Specific means that an indicator is valid and credible. An indicator should not be confused by other activities or factors that disrupt the connection between the action measured and the indicator used to measure the action.

Example: If a company is attempting to measure community satisfaction, the number of complaints is likely not a valid or specific indicator. Community complaints might be valid to measure the number of complaints that an organization receives, but using complaints to measure satisfaction is assuming that anyone who does not complain is satisfied, which most likely is not a valid assumption. The cause and effect relationship is clear and not confused with other activities.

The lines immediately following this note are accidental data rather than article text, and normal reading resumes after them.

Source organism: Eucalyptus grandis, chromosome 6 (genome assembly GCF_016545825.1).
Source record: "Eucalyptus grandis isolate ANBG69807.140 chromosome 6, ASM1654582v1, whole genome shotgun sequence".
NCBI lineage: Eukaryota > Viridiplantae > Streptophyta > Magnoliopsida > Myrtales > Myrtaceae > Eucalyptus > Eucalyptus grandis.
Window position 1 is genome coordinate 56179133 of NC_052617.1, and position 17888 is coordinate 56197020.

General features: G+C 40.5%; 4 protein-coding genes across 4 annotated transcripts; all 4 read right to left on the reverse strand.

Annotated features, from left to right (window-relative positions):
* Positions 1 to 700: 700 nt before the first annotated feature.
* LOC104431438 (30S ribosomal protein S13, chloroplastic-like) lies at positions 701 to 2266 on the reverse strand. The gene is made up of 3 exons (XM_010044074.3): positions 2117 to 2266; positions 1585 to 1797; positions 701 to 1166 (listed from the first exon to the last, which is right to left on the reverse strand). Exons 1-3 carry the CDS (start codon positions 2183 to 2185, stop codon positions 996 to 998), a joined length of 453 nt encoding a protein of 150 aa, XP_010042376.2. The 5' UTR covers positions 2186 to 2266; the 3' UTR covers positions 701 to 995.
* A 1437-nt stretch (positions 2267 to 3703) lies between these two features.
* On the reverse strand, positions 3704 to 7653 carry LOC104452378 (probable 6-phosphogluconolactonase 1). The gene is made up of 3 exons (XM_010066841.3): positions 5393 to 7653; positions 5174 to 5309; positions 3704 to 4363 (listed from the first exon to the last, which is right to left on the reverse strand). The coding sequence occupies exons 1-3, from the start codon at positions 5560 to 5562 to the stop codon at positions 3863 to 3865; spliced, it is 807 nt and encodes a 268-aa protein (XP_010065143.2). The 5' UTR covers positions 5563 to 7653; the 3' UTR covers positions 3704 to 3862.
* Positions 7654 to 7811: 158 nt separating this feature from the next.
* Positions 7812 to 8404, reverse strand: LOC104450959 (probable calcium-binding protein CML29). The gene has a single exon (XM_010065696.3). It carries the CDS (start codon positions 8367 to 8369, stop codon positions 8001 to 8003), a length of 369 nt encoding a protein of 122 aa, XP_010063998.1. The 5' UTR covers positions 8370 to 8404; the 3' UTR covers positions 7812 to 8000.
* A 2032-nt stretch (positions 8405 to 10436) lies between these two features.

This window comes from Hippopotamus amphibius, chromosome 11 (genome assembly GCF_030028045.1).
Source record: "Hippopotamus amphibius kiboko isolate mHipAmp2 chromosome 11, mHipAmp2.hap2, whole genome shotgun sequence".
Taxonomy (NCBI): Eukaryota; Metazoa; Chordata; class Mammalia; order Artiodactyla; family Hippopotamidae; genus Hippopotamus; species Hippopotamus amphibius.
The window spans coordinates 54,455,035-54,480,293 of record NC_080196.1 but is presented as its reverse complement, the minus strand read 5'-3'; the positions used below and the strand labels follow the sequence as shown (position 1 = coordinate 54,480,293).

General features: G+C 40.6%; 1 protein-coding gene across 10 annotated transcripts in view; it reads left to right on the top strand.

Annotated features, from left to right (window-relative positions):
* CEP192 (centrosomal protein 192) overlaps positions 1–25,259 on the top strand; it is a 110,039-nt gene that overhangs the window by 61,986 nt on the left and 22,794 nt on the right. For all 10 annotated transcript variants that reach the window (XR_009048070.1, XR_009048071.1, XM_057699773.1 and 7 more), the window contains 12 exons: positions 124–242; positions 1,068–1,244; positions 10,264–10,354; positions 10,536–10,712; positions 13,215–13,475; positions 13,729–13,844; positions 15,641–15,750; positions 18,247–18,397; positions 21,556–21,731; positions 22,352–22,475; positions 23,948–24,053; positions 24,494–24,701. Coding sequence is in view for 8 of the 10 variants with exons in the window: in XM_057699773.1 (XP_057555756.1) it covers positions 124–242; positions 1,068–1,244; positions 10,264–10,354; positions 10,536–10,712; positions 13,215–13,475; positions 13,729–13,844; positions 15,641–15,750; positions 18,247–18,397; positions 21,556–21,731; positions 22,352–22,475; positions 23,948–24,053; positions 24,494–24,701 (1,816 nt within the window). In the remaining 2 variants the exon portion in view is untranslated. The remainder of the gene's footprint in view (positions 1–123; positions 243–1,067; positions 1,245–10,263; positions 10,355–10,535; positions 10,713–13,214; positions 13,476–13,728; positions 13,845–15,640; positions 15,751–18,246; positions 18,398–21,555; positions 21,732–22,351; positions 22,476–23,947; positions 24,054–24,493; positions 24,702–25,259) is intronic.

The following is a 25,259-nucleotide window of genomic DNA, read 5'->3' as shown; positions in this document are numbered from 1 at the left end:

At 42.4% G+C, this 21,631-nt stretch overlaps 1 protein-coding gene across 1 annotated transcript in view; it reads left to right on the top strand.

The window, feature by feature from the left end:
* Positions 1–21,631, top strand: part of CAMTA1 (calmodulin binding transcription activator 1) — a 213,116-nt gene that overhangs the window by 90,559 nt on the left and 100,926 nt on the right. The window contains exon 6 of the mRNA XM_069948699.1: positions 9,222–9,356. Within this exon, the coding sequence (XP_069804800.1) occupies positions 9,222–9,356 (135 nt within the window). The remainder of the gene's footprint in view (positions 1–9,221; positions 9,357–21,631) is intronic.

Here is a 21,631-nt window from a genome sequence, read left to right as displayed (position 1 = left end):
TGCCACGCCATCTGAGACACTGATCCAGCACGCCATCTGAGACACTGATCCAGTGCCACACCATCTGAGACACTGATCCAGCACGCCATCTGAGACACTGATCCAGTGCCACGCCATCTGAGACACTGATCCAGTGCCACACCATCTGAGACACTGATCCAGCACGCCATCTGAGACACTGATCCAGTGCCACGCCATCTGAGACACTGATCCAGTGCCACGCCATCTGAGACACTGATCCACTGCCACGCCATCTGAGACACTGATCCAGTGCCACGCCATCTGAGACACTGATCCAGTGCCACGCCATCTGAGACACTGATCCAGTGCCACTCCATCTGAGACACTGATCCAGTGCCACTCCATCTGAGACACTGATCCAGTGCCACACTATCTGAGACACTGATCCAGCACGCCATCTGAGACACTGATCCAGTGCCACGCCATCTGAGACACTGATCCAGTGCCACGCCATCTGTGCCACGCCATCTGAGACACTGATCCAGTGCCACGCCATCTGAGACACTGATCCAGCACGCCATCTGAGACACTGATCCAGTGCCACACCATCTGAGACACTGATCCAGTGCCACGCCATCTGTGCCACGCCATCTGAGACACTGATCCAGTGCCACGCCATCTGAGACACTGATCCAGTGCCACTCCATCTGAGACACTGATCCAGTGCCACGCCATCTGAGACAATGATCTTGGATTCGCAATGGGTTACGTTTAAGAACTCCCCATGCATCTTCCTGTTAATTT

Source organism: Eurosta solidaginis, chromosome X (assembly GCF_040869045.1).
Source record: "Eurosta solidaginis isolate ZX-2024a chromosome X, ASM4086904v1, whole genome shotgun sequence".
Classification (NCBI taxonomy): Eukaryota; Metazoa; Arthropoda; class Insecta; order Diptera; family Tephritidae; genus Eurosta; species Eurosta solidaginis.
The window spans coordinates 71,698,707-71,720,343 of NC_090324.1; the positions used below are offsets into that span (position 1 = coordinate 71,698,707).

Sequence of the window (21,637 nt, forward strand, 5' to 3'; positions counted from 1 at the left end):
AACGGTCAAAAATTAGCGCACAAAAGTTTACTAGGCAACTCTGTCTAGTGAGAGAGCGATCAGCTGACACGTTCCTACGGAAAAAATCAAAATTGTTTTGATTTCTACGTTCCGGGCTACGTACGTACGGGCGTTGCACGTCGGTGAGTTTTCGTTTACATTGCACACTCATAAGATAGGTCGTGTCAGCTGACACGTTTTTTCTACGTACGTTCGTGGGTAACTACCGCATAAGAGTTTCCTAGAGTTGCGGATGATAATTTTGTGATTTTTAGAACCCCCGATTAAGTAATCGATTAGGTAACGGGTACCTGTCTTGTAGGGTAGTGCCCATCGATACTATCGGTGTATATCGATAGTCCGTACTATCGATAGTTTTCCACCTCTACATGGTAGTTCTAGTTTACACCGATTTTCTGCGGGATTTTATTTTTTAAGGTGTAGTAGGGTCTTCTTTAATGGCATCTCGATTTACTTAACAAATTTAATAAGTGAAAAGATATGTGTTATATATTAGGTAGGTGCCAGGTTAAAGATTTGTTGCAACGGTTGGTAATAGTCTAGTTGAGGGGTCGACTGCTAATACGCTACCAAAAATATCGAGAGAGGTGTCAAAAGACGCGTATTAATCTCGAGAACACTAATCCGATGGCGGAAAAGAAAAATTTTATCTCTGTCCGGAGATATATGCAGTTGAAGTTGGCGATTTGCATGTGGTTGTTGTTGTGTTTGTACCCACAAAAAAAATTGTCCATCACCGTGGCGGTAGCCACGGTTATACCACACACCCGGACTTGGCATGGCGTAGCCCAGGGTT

A specific and valid indicator is
–clean and simple;
— easy to interpret;
–comparable with others (from year to year, to another company, or to a benchmark);
–understandable (what a downward or upward trend in the indicator suggests).